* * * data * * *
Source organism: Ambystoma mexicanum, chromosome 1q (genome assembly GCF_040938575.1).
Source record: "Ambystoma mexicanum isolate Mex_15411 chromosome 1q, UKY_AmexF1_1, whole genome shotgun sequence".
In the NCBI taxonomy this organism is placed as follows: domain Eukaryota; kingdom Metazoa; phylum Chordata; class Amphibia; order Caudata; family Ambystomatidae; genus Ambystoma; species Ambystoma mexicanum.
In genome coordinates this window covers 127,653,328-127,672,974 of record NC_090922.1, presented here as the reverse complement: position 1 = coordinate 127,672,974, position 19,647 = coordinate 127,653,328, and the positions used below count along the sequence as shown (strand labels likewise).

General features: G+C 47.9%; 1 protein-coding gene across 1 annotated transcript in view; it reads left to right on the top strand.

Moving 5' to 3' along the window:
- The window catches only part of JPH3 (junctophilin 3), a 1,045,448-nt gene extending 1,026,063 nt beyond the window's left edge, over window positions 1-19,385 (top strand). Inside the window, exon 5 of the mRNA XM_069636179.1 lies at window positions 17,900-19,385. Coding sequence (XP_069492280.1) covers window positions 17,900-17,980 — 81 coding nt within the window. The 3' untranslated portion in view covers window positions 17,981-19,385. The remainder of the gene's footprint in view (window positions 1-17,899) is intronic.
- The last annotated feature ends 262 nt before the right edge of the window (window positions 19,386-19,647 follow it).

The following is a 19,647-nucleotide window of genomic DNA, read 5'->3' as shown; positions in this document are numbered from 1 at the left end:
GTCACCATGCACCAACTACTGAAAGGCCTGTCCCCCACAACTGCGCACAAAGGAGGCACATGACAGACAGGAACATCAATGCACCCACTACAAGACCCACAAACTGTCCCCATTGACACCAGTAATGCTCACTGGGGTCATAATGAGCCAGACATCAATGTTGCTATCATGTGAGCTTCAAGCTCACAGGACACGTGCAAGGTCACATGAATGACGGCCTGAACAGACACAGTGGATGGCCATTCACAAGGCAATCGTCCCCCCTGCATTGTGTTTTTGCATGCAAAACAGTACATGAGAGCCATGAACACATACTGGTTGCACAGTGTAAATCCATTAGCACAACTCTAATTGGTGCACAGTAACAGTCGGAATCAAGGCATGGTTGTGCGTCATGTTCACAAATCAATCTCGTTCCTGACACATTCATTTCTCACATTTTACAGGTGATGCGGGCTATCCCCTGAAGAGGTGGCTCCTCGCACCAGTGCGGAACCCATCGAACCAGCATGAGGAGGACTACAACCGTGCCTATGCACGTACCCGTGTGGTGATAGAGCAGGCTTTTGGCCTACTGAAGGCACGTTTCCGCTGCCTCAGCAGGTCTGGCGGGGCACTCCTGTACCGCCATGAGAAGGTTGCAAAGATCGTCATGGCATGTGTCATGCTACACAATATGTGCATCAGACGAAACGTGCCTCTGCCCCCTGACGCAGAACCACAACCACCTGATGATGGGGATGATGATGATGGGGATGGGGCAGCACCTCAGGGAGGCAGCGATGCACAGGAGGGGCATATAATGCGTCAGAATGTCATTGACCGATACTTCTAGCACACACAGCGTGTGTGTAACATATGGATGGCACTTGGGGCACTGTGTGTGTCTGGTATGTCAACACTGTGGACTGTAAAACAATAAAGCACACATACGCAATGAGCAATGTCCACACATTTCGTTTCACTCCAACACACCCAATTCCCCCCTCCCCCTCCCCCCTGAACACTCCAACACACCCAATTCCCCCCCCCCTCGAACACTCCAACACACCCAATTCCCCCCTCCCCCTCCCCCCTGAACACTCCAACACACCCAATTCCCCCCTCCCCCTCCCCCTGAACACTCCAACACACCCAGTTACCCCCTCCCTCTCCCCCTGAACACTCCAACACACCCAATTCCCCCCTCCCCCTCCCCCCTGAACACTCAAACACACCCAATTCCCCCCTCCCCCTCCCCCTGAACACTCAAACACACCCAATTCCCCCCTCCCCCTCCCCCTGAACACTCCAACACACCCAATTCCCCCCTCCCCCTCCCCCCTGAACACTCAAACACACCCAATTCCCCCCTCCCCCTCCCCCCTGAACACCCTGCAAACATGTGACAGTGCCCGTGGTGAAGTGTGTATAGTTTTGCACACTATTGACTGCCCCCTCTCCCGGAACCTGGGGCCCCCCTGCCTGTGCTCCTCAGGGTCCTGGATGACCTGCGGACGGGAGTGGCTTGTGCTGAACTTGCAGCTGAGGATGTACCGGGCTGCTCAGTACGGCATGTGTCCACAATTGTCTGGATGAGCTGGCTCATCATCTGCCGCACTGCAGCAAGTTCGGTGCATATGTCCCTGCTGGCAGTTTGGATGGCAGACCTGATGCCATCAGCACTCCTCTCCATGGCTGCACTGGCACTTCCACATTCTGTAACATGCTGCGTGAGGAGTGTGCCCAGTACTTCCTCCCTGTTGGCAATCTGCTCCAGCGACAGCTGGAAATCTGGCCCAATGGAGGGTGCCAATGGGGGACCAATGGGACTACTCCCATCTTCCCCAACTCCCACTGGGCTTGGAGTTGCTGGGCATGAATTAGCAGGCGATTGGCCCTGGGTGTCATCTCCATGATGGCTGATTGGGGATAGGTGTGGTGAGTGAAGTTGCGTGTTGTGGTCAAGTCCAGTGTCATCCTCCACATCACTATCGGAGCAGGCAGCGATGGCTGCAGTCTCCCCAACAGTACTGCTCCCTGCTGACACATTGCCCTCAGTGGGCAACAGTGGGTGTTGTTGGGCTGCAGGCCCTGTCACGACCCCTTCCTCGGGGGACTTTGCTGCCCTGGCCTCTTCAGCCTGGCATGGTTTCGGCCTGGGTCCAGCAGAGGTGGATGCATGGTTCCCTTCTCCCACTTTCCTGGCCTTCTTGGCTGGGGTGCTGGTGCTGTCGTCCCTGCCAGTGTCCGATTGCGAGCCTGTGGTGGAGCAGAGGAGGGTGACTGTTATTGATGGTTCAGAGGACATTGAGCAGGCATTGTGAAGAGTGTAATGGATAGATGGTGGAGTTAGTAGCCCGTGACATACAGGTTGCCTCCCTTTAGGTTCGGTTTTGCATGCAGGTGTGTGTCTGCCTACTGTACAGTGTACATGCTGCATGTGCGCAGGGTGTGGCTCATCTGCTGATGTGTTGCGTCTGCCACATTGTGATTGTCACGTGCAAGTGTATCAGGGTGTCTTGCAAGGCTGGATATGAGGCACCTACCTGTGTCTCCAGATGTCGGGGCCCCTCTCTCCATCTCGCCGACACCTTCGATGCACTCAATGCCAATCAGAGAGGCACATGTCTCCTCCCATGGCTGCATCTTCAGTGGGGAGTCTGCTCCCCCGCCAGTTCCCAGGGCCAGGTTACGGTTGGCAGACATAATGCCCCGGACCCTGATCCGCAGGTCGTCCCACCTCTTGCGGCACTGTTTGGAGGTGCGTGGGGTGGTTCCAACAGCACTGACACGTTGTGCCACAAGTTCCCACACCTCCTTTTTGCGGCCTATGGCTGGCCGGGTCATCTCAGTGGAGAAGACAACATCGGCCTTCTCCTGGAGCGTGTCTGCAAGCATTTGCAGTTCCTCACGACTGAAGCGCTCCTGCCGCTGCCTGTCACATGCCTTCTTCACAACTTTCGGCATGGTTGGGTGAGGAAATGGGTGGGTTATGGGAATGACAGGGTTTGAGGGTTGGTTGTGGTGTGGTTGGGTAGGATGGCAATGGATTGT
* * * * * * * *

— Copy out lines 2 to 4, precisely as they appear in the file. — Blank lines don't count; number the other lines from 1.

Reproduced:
Source record: "Ambystoma mexicanum isolate Mex_15411 chromosome 1q, UKY_AmexF1_1, whole genome shotgun sequence".
In the NCBI taxonomy this organism is placed as follows: domain Eukaryota; kingdom Metazoa; phylum Chordata; class Amphibia; order Caudata; family Ambystomatidae; genus Ambystoma; species Ambystoma mexicanum.
In genome coordinates this window covers 127,653,328-127,672,974 of record NC_090922.1, presented here as the reverse complement: position 1 = coordinate 127,672,974, position 19,647 = coordinate 127,653,328, and the positions used below count along the sequence as shown (strand labels likewise).